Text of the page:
State of the unions: Who is supporting South Dakota workers?

KELOLAND.com Original

SIOUX FALLS, S.D. (KELO) — Unions are known for standing up for workers’ rights, allowing them to band together to demand better and safer working conditions. That fight continues all across America, including right here in South Dakota.

Despite the pandemic that has hung over the country for the past year, South Dakota Federation of Labor Kooper Caraway tells us that unions here remain strong, and have worked hard to protect their members, saying “Many folks have lost their jobs because of COVID across the country, but union members were losing their jobs at a much, much, much slower rate. Union members were much more successful at holding on to their jobs, keeping their positions, keeping their pay and all these things through this pandemic.”

South Dakota unions shoulder a big responsibility; balancing between keeping workers healthy, and keeping them working.

“The last thing we want is for a worker, any worker across South Dakota, to be in a position where they have to choose between living, you know, surviving and being healthy, and paying their bills and supporting their family,” said Caraway.

One worker who knows that dilemma first hand is Sandra Sibert, a butcher at Smithfield, and a union steward for the United Food and Commercial Workers.

Sibert caught the virus in April at a time when she was actively pushing for safety improvements at the plant.

“I emailed Smithfield because in our cafeteria it was very dirty, and we had no sanitizer at our tables. It was very bad. We had no social distance in the cafeteria, lockers, in the lines,” said Sibert.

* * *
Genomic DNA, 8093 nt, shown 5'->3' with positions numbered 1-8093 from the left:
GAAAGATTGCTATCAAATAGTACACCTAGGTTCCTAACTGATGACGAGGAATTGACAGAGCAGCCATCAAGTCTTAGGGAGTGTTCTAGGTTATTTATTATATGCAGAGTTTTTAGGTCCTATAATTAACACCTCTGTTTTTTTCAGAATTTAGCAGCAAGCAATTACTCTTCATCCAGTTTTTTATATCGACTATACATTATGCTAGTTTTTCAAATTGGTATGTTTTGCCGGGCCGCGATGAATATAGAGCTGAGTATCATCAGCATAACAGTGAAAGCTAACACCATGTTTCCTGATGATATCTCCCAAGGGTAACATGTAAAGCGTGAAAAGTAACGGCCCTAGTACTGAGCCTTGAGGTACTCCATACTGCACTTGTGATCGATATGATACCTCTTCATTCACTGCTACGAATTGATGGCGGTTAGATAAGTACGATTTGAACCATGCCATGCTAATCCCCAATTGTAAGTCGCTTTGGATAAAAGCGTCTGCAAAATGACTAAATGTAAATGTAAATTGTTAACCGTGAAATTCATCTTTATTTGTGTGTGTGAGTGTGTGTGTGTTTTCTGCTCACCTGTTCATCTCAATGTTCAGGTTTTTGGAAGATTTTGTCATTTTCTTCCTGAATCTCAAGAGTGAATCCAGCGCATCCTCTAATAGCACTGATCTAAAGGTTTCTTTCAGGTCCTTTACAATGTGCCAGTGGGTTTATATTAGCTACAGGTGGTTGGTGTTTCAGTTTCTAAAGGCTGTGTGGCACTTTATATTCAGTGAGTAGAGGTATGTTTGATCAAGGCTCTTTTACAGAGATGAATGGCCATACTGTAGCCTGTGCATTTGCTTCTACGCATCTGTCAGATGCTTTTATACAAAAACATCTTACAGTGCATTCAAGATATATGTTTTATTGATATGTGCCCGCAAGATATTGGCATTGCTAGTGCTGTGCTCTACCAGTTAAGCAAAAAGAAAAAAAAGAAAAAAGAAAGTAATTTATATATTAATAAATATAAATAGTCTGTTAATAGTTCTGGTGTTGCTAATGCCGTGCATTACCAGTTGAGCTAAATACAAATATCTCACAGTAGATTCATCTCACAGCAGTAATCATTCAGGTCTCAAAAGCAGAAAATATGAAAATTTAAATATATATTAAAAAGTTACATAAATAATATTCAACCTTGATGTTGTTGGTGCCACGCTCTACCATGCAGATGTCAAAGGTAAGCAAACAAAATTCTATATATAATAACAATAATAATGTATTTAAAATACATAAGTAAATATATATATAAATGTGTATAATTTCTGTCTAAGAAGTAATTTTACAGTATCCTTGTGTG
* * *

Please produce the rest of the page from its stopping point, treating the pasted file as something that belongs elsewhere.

After seeing no improvements at work, Sibert reached out to union officials who went to work in an attempt to secure PPE and other safety measures at Smithfield.

Sibert is now recovered, and says conditions at the plant have improved, but that there is still work to be done.

Union officials are optimistic about that work, however, pointing to the recent presidential election as a sign of a positive future for labor.

“Joe Biden has shown a commitment throughout his career to be a union guy,” said Caraway. “And we trust him. Now at the same time, as with any politician, we are committed to working together to hold the administration accountable. When they slip up we will let them know, and we will hold their feet to the fire as best we can.”

Caraway says that the Federation’s priority right now is passing the PRO-ACT, the Protecting Workers’ Right to Organize Act, which has already passed through the U.S. House, and is awaiting action in the Senate.

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